Features 4 minutes 20 February 2019

Locavore Restaurants Prove the Versatility of Thai Produce

Meet four trailblazers of the locavore movement and learn the secrets of sourcing within Thailand.

ingredients Thailand Local

If recent selections from the MICHELIN Guide Bangkok, Phuket and Phang-Nga 2019 have anything to show, it’s that locally-grown ingredients are becoming the true stars of Thailand’s foodscape. We speak to the chefs of Bo.lan (1 Michelin Star), Canvas (1 Michelin Star), PRU (1 Michelin Star) and Bunker (Michelin Plate) who are spearheading the Thai locavore movement.

“Sourcing locally was always our intention from day one,” says Chef Dylan of Bo.lan, “For us to have a Thai restaurant in Thailand and use imported ingredients just seems ridiculous. Thailand has a huge amount of diversity and quality in the food that is grown and produced here. The sustainable aspect was also always important to us, but we were triggered to be more vocal about it by our dealings with farmers and producers who were dealing with the problems caused by climate change head on and also by the amount of single use plastic waste we encountered by being a restaurant in Bangkok.”

Chef Dylan (left) and Chef Bo (right) of Bo.lan. Photo Credit: Bo.lan.
Chef Dylan (left) and Chef Bo (right) of Bo.lan. Photo Credit: Bo.lan.

Chef Dylan believes that sourcing locally should be part of every restaurant’s mission.

“I don't think we have the luxury anymore of calling our current situation a trend or a scene. The reality is, if everybody doesn't start acting in a more environmentally mindful way our whole food system as we know it will be irrevocably changed for the worst. Good, clean and fair food practices supporting local food networks and indigenous foodways is the only way!”

Fine slices of salted-beef served with mixed mushrooms relish and selection of fresh local veggies. Photo Credit: Bo.lan.
Fine slices of salted-beef served with mixed mushrooms relish and selection of fresh local veggies. Photo Credit: Bo.lan.

PRU, the only Phuket-based restaurant to win a star this year was founded upon the concept of sustainability. The restaurant gets much of its produce from PRU Jampa Farm, a 16,000 square-metre plot of land converted to grow vegetables and herbs that otherwise would have to be imported to the resort island.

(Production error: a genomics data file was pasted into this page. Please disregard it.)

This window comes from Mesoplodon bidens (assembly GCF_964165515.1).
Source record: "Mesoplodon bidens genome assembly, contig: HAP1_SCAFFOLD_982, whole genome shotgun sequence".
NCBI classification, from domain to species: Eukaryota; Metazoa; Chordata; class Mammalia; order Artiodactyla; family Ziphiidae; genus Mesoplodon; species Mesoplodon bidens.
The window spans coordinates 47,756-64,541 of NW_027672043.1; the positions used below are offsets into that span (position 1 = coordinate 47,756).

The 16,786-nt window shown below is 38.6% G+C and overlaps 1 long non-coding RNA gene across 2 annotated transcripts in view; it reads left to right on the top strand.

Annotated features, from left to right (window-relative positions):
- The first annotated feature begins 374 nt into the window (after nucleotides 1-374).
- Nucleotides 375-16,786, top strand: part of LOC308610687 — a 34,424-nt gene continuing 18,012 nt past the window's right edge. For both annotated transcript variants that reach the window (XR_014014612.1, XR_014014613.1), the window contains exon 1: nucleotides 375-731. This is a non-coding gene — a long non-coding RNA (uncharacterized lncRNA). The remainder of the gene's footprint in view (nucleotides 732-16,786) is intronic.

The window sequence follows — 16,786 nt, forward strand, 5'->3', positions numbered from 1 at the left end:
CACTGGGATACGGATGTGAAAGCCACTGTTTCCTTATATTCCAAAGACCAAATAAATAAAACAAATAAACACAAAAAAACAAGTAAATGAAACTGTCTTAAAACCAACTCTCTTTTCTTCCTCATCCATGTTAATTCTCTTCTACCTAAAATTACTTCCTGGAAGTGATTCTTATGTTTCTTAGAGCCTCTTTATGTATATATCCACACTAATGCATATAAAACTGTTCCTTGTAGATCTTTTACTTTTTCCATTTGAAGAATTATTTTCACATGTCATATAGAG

“I think growing a garden full of high-quality ingredients is definitely more difficult than running a kitchen,” says Chef Jim Ophorst of PRU. “You can control 99% of the kitchen, but with a farm you are never sure what the weather is up to!”

Chef Jim Ophorst at Pru Jampa Farm.
Chef Jim Ophorst at Pru Jampa Farm.

Dishes on PRU’s menu incorporate foraged goods from the island’s jungles and diners are given a unique taste of the land, despite the fact that no dish can be considered ‘traditional’ Thai cuisine. Ophorst sums it up by saying, “We call it modern creative farm-to-table—local ingredients presented in a European way.”

Back in Bangkok, locavore venues have been budding for some time as the city’s markets become a hub for regionally-grown and foraged ingredients. Finding truly organic and rarer products becomes the main challenge for chefs.

PRU's signature Phuket abalone with pickled duck egg, charred eggplant and wild herbs.
PRU's signature Phuket abalone with pickled duck egg, charred eggplant and wild herbs.

Chef Riley Sanders of Canvas—a new 1-Michelin Star restaurant known for its seasonal menu and progressive use of Thai ingredients— champions the locavore movement.

“Using local ingredients is deeply important to me,” says Sanders. “It's the very identity of Canvas. I really believe that I'm getting the best products here in Thailand over nearly anything imported.”

Hailing from Texas, Sanders knew that he had to work harder to understand what he was working with in Thailand. “I was going to the market daily, tasting everything and picking up new ingredients. I would ask our Thai cooks what it was, what it was used for, the seasonality of it. More specifically, some of the ingredients here are quite strongly flavoured due to the climate. Adjusting the cooking to the ingredients was part of the process.”

Chef Riley Sanders. Photo Credit: Canvas.
Chef Riley Sanders. Photo Credit: Canvas.